Seven Foot Knoll Light was the second screwpile light to be built on the Chesapeake and the first to be built in Maryland. It is built entirely of iron and in a circular design, which is unique among the Bay’s screwpiles along with its barn red color. It was constructed in 1855 at the mouth of the Patapsco River and had a fourth order Fresnel lens.
Ice flows threatened the lighthouse on several occasions but repairs were made as well as several shoring projects over the years. Thomas Steinhise, keeper, received a Congressional medal for heroism in 1933 after braving a storm in his small skiff to single-handedly rescue the crew of a foundering tugboat.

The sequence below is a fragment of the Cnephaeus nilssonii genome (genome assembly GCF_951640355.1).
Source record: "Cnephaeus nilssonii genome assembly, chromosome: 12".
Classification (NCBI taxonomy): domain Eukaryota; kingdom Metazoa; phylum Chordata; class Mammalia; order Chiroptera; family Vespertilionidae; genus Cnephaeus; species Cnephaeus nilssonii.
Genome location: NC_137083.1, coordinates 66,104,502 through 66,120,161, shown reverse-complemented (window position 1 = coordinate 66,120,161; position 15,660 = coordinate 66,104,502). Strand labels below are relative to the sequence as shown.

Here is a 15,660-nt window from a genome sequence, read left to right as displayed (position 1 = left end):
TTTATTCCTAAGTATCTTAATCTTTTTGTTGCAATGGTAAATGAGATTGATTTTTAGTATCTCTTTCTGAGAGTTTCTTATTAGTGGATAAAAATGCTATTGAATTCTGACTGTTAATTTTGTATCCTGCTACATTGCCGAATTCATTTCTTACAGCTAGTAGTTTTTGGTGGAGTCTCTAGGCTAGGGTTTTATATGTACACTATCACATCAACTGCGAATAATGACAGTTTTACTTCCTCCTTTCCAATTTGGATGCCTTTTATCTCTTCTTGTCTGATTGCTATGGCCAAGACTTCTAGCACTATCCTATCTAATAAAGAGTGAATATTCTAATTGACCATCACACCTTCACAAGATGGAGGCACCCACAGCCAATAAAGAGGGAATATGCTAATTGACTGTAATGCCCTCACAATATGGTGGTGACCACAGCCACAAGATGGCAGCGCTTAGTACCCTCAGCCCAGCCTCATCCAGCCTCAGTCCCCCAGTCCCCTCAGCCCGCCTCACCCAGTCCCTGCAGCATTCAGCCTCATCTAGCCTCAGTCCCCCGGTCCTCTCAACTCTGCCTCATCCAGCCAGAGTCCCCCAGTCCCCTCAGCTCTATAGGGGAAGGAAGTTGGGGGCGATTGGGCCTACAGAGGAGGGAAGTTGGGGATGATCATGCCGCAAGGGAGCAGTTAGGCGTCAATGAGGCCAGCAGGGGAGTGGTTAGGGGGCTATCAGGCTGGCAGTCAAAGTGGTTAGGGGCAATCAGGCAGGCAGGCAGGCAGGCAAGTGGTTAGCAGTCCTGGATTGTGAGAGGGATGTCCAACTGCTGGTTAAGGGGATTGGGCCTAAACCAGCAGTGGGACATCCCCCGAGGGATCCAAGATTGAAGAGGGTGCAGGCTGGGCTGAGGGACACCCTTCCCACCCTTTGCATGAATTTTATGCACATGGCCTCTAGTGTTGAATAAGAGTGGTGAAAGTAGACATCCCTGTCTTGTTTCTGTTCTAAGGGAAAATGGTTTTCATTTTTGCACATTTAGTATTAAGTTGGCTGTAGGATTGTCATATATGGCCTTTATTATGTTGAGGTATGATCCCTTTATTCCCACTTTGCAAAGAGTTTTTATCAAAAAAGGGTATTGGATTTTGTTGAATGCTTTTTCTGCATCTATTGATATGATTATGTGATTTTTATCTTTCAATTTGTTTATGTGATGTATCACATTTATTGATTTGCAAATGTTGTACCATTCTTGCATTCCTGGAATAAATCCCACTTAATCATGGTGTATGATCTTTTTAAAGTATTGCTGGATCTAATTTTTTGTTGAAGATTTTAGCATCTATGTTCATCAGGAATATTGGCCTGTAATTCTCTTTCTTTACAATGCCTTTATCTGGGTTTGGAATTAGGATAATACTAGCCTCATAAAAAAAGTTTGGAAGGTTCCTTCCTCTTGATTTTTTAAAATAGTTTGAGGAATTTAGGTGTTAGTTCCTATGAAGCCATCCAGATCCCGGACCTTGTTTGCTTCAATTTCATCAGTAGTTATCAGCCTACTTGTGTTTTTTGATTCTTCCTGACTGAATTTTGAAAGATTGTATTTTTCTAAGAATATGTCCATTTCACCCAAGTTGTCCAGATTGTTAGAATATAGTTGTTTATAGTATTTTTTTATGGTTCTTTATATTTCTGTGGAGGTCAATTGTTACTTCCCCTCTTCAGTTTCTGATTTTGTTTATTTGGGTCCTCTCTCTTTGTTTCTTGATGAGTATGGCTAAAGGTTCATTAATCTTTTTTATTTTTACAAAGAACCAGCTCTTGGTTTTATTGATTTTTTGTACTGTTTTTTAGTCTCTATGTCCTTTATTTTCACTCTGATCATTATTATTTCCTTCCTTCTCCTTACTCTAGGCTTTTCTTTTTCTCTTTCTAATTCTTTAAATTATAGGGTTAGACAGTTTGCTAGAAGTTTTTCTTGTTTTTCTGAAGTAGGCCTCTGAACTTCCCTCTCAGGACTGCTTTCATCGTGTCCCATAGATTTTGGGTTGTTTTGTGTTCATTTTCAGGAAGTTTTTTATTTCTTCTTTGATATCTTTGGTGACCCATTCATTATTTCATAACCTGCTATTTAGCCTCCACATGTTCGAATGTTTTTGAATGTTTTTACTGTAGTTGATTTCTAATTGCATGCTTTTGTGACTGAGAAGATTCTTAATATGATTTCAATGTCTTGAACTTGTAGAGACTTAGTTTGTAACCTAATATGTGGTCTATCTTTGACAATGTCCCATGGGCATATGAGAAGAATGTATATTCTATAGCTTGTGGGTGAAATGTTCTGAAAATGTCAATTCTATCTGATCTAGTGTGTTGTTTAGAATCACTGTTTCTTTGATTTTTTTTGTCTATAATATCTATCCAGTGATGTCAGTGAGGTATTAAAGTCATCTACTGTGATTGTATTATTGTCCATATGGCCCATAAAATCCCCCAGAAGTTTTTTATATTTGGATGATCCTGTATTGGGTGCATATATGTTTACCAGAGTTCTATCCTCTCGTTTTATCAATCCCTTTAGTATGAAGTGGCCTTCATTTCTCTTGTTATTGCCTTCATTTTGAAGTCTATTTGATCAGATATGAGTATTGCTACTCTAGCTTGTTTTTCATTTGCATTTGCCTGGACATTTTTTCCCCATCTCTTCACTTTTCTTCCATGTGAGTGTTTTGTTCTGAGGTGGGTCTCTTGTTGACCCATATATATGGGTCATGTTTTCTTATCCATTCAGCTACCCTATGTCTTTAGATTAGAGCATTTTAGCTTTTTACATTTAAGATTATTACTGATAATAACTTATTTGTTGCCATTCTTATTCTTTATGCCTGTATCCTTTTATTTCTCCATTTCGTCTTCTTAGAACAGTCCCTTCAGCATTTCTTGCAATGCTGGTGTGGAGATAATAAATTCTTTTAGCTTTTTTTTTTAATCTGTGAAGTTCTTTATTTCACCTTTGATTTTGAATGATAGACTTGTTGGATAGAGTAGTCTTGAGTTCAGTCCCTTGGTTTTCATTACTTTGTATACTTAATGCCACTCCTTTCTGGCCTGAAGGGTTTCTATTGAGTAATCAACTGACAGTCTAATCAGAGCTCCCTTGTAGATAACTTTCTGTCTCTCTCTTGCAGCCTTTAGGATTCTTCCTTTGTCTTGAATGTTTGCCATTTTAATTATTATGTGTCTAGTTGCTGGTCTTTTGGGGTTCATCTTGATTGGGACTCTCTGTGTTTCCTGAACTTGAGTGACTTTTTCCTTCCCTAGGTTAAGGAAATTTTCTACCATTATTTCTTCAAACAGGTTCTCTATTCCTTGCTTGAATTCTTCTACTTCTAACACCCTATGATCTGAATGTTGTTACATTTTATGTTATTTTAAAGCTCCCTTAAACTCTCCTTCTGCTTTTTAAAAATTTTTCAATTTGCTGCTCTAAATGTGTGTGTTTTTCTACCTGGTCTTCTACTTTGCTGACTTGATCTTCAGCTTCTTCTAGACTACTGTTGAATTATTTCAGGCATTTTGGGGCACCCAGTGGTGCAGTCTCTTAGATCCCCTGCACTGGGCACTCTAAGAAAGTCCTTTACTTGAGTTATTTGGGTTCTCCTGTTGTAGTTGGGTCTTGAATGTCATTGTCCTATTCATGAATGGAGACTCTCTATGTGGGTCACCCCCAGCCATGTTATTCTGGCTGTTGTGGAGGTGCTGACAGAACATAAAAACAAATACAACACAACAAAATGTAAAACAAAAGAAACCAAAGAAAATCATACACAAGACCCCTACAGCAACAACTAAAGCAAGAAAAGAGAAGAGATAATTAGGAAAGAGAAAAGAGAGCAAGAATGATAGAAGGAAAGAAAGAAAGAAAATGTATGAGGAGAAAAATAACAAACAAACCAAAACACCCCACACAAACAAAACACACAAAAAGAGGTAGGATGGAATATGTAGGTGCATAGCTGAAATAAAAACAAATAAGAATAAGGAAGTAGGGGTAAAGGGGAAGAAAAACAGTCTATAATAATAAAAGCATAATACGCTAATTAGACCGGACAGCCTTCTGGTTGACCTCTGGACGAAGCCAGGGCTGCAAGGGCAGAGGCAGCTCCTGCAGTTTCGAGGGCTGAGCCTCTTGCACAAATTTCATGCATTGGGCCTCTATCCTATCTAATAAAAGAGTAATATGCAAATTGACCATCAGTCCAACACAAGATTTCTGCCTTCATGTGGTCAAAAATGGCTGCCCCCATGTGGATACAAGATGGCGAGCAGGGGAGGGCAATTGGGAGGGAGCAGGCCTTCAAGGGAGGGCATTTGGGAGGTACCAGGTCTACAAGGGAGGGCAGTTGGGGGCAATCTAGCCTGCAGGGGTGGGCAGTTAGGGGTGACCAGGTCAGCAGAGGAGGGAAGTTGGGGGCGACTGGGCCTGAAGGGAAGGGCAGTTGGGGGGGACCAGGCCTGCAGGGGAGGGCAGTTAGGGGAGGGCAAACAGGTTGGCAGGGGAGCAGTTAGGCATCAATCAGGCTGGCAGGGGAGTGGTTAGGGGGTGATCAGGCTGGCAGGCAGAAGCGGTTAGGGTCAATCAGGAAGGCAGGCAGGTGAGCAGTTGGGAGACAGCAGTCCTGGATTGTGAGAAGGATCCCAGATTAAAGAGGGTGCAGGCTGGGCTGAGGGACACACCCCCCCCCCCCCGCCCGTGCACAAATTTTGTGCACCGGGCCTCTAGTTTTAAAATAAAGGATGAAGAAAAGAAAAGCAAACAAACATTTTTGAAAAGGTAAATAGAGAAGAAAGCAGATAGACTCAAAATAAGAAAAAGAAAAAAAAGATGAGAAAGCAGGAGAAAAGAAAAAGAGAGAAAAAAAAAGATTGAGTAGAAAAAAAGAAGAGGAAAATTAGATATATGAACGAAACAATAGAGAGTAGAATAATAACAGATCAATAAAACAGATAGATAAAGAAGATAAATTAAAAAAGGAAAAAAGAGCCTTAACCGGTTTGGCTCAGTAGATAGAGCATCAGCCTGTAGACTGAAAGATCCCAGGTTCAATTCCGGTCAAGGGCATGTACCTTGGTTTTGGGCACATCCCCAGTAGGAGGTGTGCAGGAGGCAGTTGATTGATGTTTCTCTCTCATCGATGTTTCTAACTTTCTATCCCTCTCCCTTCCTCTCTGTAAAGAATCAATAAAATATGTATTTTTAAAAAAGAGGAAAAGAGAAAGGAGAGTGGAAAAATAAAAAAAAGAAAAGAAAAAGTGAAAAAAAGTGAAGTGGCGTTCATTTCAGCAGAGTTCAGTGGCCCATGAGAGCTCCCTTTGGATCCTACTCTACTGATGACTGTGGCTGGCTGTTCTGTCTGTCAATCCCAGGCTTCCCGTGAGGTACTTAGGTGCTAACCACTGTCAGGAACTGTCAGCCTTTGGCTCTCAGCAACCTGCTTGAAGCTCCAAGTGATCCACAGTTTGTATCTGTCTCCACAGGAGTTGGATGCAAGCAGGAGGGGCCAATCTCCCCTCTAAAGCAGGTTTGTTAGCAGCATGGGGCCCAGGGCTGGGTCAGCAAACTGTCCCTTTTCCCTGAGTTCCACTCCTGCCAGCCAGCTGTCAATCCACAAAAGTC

The lighthouse was automated in 1948 and soon fell victim to severe corrosion and vandalism. In October 1987 ownership of the lighthouse was transferred to the city of Baltimore. It was moved by barge, in 1988, to Pier 5 at Inner Harbor waterfront where it stands on its own legs.
It is the oldest surviving screwpile lighthouse and the only one of its design and is maintained by the Living Classrooms Foundation as a museum and learning center for Baltimore schools. The Seaport of Baltimore has posted a history of the light station. The lighthouse is open daily, along with the lightship Chesapeake, spring to fall and Friday to Sunday in winter (museum admission fee).